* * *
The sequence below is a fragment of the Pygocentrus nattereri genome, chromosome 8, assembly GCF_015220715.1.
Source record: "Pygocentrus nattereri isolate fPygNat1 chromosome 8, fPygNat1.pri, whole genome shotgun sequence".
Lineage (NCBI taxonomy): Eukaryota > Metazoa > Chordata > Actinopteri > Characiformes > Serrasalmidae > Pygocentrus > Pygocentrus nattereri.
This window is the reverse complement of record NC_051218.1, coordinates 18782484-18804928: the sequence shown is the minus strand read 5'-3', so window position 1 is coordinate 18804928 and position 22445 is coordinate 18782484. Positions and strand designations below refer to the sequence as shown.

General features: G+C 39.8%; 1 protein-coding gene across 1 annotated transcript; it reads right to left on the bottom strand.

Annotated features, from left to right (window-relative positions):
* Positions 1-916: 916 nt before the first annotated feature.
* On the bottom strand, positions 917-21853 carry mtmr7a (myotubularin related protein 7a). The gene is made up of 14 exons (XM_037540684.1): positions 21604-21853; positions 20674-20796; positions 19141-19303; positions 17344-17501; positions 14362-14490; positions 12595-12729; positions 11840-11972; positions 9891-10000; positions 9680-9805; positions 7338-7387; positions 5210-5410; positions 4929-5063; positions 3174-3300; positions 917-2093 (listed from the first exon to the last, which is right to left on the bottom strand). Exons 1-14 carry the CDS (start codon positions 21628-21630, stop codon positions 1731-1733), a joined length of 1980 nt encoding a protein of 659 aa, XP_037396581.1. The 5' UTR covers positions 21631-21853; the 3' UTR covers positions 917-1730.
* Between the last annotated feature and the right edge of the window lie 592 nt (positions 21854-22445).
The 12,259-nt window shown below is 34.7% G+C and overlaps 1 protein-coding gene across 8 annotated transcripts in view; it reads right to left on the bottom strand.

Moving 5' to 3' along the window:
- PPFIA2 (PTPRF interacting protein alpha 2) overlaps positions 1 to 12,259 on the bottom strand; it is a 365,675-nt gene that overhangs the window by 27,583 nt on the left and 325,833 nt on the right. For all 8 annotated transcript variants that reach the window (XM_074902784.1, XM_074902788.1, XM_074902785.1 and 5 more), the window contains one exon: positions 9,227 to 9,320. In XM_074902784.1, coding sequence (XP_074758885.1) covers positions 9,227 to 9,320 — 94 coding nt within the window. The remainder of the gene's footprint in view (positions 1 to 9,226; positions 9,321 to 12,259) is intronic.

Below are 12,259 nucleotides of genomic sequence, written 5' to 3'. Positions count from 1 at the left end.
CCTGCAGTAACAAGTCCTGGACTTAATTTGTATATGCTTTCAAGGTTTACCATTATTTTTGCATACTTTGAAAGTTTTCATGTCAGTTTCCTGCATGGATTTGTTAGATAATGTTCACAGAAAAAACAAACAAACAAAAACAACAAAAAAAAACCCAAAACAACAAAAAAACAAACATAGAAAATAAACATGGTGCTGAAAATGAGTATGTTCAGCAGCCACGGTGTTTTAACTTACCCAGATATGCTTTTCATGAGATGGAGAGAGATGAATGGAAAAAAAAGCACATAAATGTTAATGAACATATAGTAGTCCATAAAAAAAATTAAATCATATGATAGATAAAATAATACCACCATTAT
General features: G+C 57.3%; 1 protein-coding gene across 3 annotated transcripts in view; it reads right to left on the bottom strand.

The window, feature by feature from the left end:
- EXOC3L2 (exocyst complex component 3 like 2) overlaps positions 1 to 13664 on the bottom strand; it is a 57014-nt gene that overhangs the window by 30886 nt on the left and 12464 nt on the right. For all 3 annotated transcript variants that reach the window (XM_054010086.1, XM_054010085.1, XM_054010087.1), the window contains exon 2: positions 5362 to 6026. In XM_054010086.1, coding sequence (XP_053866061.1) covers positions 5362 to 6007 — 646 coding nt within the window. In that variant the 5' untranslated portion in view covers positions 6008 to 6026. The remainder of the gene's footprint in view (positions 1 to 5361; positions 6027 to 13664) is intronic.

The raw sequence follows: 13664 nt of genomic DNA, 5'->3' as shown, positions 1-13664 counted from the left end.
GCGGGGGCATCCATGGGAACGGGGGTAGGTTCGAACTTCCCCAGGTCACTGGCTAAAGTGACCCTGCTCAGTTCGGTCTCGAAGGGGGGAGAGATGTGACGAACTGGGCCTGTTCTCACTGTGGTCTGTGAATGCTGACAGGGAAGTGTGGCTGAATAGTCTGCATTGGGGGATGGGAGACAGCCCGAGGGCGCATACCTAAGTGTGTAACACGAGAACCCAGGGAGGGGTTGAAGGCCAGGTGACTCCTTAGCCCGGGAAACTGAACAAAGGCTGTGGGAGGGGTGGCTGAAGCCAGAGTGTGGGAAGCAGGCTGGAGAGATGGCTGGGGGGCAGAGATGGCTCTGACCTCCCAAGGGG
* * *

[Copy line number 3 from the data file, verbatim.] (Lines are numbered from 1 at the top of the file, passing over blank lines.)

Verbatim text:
Lineage (NCBI taxonomy): Eukaryota > Metazoa > Chordata > Actinopteri > Characiformes > Serrasalmidae > Pygocentrus > Pygocentrus nattereri.